After a 3 hour flight from London we arrived in a warm, but very wet, Sofia. It didn’t help that the mini bus to the hotel leaked with water dripping from the roof on to several seats. However we eventually arrived at our hotel, the Sofia Palace, damp but looking forward to what the next few days had in store
Quickly freshening up it was back out and a short walk to a local restaurant for a late lunch/early dinner and our first chance to sample the local food. Whilst some dishes are meat based, vegetarians would cope well here with many no meat options – so long as you’re ok with cheese as everything seems to come topped with melted cheese!
As we prepared to leave the restaurant the heavens opened with heavy rain and thunder. Waiting for a while to see if it was going to ease up I eventually made the decision to head out (with my trusty umbrella that I always carry on my rucksack) to see a small church I’d spotted on the way to the hotel, the church of St Nicholas the Miracle Maker. Although photography wasn’t allowed inside, the walls and ceiling were decorated in typical orthodox style with frescoes covering every inch.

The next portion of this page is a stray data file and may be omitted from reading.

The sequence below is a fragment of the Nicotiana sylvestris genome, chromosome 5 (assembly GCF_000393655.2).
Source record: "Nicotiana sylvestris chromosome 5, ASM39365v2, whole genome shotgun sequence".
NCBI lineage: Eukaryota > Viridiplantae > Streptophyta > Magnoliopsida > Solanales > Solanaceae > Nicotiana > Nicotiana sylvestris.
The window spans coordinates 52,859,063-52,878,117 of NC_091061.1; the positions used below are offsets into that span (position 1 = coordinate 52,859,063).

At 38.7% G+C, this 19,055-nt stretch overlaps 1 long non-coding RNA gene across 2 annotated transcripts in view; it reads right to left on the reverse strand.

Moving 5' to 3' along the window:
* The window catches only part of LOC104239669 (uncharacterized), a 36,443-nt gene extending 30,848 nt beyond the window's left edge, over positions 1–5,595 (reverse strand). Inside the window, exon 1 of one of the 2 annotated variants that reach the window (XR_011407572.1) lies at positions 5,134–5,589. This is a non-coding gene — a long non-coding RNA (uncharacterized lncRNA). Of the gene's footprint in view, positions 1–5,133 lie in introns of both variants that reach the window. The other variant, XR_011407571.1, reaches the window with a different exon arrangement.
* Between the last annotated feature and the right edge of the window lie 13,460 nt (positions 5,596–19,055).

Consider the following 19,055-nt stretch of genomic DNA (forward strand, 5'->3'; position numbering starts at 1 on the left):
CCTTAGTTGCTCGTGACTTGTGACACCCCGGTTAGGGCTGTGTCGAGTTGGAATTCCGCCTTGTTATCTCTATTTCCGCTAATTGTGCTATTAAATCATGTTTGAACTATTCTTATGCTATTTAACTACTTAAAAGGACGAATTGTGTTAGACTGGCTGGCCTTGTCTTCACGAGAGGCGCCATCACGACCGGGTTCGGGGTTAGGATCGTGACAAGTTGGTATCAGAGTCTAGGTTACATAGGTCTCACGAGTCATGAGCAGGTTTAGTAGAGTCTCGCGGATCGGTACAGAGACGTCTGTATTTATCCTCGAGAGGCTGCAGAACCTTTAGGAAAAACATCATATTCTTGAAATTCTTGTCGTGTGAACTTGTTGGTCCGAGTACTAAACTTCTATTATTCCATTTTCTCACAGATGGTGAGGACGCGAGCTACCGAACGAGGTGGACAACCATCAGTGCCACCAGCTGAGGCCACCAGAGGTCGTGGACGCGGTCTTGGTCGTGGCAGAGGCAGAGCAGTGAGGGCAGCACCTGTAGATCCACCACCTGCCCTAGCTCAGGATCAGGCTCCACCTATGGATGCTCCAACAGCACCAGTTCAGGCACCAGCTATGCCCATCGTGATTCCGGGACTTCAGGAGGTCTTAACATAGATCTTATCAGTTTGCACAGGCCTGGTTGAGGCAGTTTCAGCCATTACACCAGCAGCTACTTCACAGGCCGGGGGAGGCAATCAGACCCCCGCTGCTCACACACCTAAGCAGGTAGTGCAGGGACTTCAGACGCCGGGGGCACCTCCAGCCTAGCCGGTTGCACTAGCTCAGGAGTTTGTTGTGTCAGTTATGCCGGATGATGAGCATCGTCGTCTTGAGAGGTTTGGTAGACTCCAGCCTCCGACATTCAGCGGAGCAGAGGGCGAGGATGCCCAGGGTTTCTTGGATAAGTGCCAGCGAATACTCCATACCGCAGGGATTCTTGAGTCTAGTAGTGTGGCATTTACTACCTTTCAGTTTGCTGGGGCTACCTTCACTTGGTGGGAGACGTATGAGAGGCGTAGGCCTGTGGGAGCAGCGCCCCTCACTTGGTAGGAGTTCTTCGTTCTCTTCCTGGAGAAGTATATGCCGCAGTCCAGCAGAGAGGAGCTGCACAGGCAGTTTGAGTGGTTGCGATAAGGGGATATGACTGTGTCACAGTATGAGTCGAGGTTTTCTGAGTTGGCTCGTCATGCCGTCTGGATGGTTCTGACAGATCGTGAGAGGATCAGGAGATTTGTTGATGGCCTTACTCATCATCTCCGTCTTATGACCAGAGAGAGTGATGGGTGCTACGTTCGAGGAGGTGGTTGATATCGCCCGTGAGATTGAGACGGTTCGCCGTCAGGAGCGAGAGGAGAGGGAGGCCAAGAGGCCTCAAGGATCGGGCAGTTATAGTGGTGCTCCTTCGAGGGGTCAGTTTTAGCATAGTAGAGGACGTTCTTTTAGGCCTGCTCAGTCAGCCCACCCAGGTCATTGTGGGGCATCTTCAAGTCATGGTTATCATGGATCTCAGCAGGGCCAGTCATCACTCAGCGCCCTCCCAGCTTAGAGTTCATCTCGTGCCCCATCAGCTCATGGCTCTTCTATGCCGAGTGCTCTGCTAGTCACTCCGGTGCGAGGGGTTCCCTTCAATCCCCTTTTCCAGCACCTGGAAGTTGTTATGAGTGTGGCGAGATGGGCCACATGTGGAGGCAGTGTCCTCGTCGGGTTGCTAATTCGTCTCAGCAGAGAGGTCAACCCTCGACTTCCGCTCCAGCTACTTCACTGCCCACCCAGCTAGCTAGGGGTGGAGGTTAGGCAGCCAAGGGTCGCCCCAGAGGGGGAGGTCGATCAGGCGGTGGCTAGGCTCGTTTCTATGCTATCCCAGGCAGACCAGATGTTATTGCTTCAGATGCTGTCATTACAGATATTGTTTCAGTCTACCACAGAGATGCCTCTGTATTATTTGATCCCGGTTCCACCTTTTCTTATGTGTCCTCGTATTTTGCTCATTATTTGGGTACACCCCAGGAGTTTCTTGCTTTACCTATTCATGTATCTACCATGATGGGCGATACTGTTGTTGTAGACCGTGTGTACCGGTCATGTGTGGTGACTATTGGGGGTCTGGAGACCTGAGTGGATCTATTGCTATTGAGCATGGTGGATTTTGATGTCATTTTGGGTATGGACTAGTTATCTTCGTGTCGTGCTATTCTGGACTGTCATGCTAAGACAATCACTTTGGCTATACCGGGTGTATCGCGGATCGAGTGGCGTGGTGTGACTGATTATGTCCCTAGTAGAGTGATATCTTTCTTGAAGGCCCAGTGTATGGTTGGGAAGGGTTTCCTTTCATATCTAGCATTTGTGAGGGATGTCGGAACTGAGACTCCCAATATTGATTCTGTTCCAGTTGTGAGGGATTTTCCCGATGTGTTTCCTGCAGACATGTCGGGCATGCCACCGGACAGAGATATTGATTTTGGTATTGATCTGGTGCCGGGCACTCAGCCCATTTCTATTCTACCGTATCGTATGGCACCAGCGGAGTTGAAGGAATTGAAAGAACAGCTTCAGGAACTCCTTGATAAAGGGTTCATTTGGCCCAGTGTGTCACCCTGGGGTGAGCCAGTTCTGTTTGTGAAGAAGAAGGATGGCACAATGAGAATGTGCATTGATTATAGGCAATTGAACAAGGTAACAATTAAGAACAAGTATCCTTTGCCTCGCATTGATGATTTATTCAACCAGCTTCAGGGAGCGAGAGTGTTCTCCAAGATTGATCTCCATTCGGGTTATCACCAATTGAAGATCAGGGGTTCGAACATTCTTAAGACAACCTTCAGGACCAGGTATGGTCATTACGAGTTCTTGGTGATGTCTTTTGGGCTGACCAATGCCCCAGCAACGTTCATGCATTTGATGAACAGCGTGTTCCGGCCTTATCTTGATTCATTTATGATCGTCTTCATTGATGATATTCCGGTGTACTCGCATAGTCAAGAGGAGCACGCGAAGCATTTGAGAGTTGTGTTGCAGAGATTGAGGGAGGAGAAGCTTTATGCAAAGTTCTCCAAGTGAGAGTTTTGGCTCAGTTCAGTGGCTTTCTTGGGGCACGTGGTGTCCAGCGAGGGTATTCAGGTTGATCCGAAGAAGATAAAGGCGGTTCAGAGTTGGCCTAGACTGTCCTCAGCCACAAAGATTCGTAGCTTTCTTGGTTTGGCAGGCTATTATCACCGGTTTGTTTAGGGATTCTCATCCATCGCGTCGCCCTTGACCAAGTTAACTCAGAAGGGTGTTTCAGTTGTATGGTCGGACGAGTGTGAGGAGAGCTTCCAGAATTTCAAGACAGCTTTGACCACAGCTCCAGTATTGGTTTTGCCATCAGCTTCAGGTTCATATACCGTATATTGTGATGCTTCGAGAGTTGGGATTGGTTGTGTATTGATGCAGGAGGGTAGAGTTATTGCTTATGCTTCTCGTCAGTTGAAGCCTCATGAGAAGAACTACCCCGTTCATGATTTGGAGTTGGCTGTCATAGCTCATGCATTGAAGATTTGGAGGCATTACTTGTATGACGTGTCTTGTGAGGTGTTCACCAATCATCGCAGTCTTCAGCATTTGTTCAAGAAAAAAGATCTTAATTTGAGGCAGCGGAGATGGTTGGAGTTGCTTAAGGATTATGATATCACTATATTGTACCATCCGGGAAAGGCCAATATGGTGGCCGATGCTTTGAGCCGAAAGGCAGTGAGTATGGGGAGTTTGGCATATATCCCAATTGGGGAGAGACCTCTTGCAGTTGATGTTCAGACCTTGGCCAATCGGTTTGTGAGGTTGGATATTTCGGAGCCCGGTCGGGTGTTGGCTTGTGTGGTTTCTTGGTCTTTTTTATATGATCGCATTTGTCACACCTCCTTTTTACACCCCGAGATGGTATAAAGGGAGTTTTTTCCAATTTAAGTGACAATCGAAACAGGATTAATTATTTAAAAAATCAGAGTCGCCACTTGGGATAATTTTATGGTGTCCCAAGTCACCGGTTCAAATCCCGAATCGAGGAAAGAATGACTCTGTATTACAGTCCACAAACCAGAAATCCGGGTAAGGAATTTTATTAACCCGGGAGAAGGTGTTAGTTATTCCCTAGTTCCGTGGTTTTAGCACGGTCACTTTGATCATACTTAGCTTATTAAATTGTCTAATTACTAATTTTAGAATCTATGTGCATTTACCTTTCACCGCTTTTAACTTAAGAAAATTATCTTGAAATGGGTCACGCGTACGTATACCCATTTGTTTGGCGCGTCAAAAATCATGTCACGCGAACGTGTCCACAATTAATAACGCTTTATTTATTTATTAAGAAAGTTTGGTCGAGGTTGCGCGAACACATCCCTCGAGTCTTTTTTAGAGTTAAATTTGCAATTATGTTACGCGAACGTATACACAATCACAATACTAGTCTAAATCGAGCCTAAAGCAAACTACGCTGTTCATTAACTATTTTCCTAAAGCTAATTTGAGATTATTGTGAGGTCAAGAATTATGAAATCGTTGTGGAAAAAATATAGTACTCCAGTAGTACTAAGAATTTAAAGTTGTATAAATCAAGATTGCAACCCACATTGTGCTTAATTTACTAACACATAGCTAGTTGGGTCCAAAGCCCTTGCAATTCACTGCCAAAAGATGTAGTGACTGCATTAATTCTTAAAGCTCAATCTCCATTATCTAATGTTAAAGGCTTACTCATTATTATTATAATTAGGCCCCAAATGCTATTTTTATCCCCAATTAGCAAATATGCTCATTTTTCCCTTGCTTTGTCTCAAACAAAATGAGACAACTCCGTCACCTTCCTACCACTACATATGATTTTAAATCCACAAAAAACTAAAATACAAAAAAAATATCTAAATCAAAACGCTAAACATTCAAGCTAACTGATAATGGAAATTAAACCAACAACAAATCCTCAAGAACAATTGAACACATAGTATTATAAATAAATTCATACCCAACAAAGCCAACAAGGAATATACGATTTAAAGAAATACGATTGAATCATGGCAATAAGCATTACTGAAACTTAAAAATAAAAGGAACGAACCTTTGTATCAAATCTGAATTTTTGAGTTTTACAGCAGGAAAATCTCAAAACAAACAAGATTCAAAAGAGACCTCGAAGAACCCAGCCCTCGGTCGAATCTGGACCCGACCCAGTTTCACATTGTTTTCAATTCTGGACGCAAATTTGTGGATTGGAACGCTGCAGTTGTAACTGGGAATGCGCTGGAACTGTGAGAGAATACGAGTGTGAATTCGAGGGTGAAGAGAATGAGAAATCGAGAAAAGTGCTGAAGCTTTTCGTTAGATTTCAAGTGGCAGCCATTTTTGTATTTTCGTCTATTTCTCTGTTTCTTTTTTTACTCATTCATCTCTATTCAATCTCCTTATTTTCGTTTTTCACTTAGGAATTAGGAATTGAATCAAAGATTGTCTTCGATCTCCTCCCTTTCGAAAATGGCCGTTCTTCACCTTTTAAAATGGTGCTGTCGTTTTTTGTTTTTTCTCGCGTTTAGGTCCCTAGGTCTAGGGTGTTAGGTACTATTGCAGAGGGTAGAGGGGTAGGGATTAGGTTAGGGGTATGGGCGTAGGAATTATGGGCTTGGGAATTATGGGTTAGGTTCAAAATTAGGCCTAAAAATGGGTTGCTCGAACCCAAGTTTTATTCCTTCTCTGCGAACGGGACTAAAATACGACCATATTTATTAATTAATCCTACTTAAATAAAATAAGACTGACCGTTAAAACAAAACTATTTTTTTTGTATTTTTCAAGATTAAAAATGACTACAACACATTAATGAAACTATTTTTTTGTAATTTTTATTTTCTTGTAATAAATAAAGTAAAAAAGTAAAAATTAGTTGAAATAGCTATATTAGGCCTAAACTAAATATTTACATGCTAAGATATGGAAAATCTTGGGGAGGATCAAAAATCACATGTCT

Leaving the church I wandered a bit further before calling it a day and heading back to the hotel to dry off.
First stop today was Boyana church. Because it was such a small church we had to book an appointment to go and look around inside. From the outside the church kind of looks like a barn however inside in typical orthodox style, the walls and ceilings were covered in the most detailed frescoes. Weirdly you weren’t allowed to take any photos. We also had a time limit on how long we could spend inside with the guide, talking us through the various sections of the church and the frescoes themselves. In fact, he even set a timer so that we would have exactly 15 minutes inside and when our time was up we were ushered outside.